Variables Model 1 Model 2 Model 3 Model 4 
Being a smoker Been drunk Sexual debut < 15 years Conduct problems 
OR (95% CI) OR (95% CI) OR (95% CI) OR (95% CI) 
Gender     
    Boy (ref.) 
    Girl 1.34** (1.08–1.66) 1.11 (0.95–1.30) 1.09 (0.92–1.29) 0.42*** (0.34–0.52) 
Father got work?     
    Yes 
    No 1.24 (0.82–1.87) 0.98 (0.70–1.37) 1.12 (0.79–1.59) 0.92 (0.60–1.39) 
Mother got work?     
    Yes 
    No 0.96 (0.67–1.36) 0.83 (0.63–1.08) 0.93 (0.70–1.24) 1.15 (0.83–1.60) 
Economy     
    Satisfying (ref.) 
    Not satisfying 1.64** (1.08–2.49) 1.14 (0.79–1.64) 1.25 (0.86–1.82) 1.93** (1.29–2.90) 
Foreign background?     
    No 
    Yes 0.91 (0.65–1.27) 0.63*** (0.49–0.80) 0.63** (0.48–0.84) 1.05 (0.77–1.44) 
Able talk to father     
    No difficulties (ref.) 
    Difficulties 1.22 (0.95–1.55) 1.23*** (1.02–1.48) 1.1 (0.91–1.34) 1.56*** (1.23–1.99) 
Able talk to mother     
    No difficulties (ref.) 
    Difficulties 1.47*** (1.34–2.25) 1.47*** (1.20–1.81) 1.41** (1.14–1.75) 1.73*** (1.34–2.23) 
Family structure     
    Two-parent family (ref.) 
    Shared physical custody 1.60** (1.13–2.27) 1.50** (1.15–1.96) 1.23 (0.92–1.63) 1.06 (0.74–1.52) 
    Single-parent family 1.80*** (1.40–2.32) 1.79*** (1.47–2.19) 1.89*** (1.54–2.32) 1.33* (1.04–1.72) 

*P < 0.005, **P < 0.01, ***P < 0.001.

Ethical considerations

The Mid Sweden University Research Ethics Committee reviewed the study and found no cause to object (reg. no. 2009:71273).

Results

The material includes an equal number of boys and girls. In total, 3699 adolescents were included and of those 10% (n = 372) were excluded because of inadequate answers. Sixty-one per cent of the adolescents (n = 2256) lived in two-parent families and the rest 29% (n = 1071) lived in a split-up family. Of those adolescents, 75% (n = 801) lived with a single parent, while 25% (n = 270) lived in shared physical arrangements. Approximately 18% of the adolescents (n = 621) were smokers, 40% (n = 1462) had been drunk and 30% (n = 1101) had debuted sexually. About a fifth of adolescents (19%; n = 675) reported conduct problems.

Most parents, 88% (n = 2875) of the mothers and 93% (n = 2962) of the fathers, were gainfully employed. Non-satisfying family economy was reported by ∼7% (n = 193) of adolescents. In total, 88% (n = 2832) of the parents were born in Sweden. Difficulties talking to fathers were reported by 39% (n = 1187) and to mothers by 23% (n = 713), respectively.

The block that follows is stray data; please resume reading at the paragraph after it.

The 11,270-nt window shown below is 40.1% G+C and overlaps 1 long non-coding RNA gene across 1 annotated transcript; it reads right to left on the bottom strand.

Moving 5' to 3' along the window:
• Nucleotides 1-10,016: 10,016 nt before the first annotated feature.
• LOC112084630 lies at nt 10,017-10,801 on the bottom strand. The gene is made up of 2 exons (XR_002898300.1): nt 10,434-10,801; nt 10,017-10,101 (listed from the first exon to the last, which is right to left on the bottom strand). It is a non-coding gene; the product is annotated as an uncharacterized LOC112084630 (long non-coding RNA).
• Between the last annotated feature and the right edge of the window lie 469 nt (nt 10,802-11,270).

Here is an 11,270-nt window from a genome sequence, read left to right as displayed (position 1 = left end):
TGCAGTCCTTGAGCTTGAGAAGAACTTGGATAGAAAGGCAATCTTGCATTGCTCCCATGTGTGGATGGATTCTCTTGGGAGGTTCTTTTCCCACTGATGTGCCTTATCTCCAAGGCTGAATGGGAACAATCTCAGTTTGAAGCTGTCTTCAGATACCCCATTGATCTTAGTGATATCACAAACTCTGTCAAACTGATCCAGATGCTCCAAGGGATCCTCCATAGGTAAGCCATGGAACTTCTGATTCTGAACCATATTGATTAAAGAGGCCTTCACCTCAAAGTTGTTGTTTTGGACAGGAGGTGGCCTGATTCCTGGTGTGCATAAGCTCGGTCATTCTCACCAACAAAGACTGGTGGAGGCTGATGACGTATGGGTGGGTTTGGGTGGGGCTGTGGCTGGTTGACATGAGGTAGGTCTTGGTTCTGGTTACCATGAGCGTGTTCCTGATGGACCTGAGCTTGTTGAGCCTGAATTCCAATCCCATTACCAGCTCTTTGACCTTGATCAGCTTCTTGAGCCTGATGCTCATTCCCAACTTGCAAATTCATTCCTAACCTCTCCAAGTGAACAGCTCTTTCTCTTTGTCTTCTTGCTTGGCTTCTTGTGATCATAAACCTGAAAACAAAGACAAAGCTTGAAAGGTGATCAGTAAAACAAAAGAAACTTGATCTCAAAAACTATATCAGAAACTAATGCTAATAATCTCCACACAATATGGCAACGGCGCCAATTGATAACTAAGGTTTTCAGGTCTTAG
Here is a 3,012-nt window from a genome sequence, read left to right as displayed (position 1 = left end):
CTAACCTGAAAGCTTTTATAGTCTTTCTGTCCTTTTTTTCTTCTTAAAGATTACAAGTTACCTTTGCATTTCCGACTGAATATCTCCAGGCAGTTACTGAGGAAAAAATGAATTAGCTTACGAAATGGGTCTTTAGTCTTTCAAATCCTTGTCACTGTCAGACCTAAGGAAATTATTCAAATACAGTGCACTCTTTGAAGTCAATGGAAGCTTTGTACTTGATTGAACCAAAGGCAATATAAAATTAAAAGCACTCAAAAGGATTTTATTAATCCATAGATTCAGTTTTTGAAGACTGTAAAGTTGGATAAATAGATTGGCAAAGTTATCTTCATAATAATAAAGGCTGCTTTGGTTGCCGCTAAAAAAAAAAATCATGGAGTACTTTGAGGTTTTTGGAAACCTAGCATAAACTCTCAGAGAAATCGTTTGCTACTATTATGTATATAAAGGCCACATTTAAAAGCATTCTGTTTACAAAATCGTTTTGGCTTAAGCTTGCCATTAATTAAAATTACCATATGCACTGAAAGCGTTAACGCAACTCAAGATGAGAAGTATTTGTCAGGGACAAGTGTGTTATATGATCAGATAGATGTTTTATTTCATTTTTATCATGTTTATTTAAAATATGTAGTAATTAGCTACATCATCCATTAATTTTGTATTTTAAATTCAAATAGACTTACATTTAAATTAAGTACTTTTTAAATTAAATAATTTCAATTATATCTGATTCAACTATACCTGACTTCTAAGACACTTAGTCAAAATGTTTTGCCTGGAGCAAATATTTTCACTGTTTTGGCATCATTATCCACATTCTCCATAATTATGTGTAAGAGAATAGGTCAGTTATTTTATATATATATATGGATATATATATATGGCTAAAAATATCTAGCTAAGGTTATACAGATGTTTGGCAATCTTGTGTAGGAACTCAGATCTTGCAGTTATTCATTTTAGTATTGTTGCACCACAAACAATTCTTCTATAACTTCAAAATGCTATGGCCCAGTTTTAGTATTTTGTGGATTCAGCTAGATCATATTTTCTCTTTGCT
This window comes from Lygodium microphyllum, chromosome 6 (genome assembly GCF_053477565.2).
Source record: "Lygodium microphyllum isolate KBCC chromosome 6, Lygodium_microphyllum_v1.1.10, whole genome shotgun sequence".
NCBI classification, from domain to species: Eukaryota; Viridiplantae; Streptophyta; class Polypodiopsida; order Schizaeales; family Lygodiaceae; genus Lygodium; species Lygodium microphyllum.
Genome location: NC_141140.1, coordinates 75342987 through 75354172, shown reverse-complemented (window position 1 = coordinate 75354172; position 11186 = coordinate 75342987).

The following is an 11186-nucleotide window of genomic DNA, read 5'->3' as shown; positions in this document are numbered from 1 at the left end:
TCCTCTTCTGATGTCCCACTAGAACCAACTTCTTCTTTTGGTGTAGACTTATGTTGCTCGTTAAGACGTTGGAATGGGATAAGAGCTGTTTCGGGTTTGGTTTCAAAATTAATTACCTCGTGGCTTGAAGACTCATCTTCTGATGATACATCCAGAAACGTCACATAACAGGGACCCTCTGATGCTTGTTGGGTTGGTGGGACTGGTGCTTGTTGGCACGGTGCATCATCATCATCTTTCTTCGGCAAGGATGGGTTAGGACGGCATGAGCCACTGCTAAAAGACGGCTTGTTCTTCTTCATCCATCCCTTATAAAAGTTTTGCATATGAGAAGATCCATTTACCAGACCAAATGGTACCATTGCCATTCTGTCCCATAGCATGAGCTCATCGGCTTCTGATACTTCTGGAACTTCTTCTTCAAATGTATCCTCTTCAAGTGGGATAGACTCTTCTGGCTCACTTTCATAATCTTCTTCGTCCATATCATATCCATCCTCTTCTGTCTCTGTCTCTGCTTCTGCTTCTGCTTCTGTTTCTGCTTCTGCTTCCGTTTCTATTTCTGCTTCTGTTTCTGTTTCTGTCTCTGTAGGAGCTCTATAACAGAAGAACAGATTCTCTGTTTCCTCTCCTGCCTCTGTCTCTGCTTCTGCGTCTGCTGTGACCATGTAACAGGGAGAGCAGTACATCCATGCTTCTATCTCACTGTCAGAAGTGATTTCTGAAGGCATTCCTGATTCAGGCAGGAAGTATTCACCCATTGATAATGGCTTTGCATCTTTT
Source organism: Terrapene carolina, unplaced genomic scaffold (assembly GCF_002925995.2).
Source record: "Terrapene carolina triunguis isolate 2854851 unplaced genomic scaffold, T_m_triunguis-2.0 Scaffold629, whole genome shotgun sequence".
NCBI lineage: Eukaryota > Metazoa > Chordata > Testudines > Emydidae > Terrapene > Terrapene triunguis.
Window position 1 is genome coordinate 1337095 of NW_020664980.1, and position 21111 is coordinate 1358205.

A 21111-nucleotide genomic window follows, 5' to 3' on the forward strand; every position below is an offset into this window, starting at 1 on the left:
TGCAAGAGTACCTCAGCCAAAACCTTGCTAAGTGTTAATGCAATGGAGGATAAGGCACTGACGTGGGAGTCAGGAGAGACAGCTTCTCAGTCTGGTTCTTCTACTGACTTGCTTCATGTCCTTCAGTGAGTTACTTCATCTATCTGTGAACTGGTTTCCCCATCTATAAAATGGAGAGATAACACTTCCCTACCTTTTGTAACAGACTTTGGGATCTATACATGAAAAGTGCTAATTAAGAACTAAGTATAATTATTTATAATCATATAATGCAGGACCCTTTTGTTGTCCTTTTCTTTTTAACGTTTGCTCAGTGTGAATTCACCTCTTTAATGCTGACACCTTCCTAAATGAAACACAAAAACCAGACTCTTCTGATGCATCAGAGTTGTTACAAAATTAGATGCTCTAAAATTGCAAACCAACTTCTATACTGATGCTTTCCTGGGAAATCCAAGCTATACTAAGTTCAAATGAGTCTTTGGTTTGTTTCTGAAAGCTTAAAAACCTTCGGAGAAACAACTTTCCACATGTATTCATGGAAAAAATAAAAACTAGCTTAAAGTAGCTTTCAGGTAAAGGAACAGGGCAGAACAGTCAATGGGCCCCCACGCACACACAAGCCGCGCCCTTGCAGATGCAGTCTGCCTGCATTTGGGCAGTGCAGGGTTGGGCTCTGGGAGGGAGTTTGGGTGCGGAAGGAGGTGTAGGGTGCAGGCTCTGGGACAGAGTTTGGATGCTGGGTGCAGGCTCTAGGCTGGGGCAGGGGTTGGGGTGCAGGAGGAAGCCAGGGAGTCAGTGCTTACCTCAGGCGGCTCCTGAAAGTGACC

Bivariate analyses

Table 1 shows the associations between included variables. Adolescents living in a single-parent family and those living in shared physical custody were more apt to smoke (24.1%, 19.8%) than adolescents living in two-parent families (13.5%) (χ2= 48.5, P < 0.000).

Adolescents in single-parent families had significantly higher prevalence of having been drunk (51.1%) than those in shared physical custody families (46.2%) and two-parent families (34.4%) (χ2= 73.4, P < 0.000).

Sexual debut at the age of 15 years or younger was more prevalent among adolescents in single-parent families (40.9%) and shared physical custody families (30%) than in two-parent families (25.5%) (χ2= 66.4, P < 0.000).

Adolescents living in single-parent families had more conduct problems (22.9%) than those living in shared physical custody (17.4%) and two-parent families (16.1%; χ2= 18.0, P < 0.000).

Multivariate analyses

In table 2, separate multivariate logistic regression models were constructed for the four outcome variables. Model 1 displays increased odds of being a smoker in adolescents living in shared physical custody [odds ratio (OR) 1.60, 95% confidence intervals (CIs) 1.13–2.27] and in single-parent families (OR 1.80, 95% CI 1.40–2.32), compared with adolescents in two-parent families. Further, the model indicates that the odds of being a smoker were increased among girls (OR 1.34, 95% CI 1.08–1.66) and among adolescents living in families with unsatisfying economy (OR 1.64, 95% CI 1.08–2.49). Difficulty talking to their mother also significantly predicted the risk of being a smoker (OR 1.47, 95% CI 1.34–2.25).

In Model 2, it was shown that the odds of having been drunk were significantly higher in adolescents in shared physical custody (OR 1.50, 95% CI 1.15–1.96) and in single-parent families (OR 1.79, 95% CI 1.47–2.19); lower in adolescents with foreign background (OR 0.63, 95% CI 0.49–0.80) than in adolescents with Swedish background; and significantly higher in adolescents with difficulties talking to their fathers (OR 1.23, 95% CI 1.02–1.48) and mothers (OR 1.47, 95% CI 1.20–1.81).